Cells were plated at a density of 2 × 105 cells in 96 round-bottom wells. [3H]thymidine (0.1 μCi/well [0.0037 MBq/well]) was added 18 hours after plating, for another 12 hours.
Statistics were carried out using a paired t test, Mann-Whitney test, or a one-way analysis of variance (ANOVA) as appropriate. ANOVA was followed by a Tukey test. Differences in Kaplan-Meier plots were analyzed for statistical significance using the log-rank test.
Stat5a/b are essential for CD8+ and γδ T-cell development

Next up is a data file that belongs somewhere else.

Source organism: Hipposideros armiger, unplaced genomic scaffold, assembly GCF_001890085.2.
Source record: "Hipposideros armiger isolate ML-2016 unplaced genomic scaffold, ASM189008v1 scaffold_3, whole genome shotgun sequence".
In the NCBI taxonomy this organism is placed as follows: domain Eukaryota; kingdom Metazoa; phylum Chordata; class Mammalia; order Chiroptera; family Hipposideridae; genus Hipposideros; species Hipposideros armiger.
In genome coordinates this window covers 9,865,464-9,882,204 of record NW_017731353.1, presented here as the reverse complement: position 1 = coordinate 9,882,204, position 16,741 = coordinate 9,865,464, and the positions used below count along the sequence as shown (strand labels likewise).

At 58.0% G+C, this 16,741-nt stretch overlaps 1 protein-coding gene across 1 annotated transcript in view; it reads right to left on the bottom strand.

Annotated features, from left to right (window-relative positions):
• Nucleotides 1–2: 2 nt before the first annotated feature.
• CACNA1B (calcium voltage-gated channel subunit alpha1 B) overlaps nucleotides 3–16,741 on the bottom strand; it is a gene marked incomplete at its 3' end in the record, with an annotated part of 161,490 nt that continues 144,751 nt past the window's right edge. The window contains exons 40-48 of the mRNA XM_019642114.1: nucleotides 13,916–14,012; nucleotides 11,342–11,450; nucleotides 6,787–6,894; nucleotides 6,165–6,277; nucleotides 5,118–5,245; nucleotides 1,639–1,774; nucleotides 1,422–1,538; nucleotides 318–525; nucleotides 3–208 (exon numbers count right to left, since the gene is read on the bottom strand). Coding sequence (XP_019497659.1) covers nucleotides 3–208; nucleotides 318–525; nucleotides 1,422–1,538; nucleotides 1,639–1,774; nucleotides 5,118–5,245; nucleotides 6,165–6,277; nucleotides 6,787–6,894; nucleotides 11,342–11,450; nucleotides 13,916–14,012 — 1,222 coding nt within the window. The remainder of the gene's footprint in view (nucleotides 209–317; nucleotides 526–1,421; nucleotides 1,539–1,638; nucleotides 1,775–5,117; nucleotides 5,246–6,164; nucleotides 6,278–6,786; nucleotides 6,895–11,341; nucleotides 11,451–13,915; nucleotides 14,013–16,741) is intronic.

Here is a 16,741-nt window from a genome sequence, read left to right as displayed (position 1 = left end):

Stat5a/bΔN/ΔN mice on a mixed genetic background are viable and may survive up to 2 years in our mouse colony. However, about 40% of Stat5a/bΔN/ΔN mice die due to an autoimmune phenotype caused by a significant reduction of CD4+CD25+ suppressor T cells within the first few months (Snow et al15 and data not shown). In contrast, Stat5a/bnull/null mice die perinatally28 (Figure 1A). Although the cause of death is not known, severe anemia and reduced lung capacity are possibly contributing factors (Cui et al28 ; L.H., unpublished observation). Approximately 1% of the Stat5a/bnull/null mice reach weaning age. These rare Stat5a/bnull/null survivor mice are much smaller than their littermates, display a significantly reduced body weight, and die within the first 6 weeks after birth (Figure 1A). Stat5a/bΔN/ΔN mice express N-terminally truncated Stat5a/b proteins that are found at significant levels in the lymphoid lineage (Figure S1, available on the Blood website; see the Supplemental Figures link at the top of the online article). We therefore monitored lymphoid development in the survivor mouse population. Five 4-week-old Stat5a/bnull/null mice were killed and thymi and lymph nodes were subjected to flow cytometric analysis. Notably, thymi, spleen, and lymph nodes were smaller than would be expected from the body size of the mice. As depicted in Figure 1B, CD4–CD8–γδTCR+ cells were present in wild-type, Stat5a/bΔN/+, Stat5a/bΔN/ΔN, and Stat5a/bnull/+ mice but were completely absent in the thymic-cell suspension of Stat5a/bnull/null mice. We stress that CD4–CD8–γδTCR+ cells are present at significant levels in Stat5a/bΔN/ΔN mice. Moreover, Stat5a/bΔN/ΔN mice were reported to show a normal distribution of CD4+ and CD8+ T cells in the adult thymus, but Stat5a/bΔN/ΔN-derived CD8+ cells show an inability to proliferate in response to IL-2.4 Again, Stat5a/bnull/null mice revealed a distinct phenotype. The thymus was reduced in size in relation to the body size and age of the mice. We found a significant reduction of CD8+ T cells (2.5-fold). In the lymph nodes, the situation was even more pronounced; Stat5a/bnull/null mice displayed a 12-fold reduction in CD8+ T lymphocytes (Figure 1C).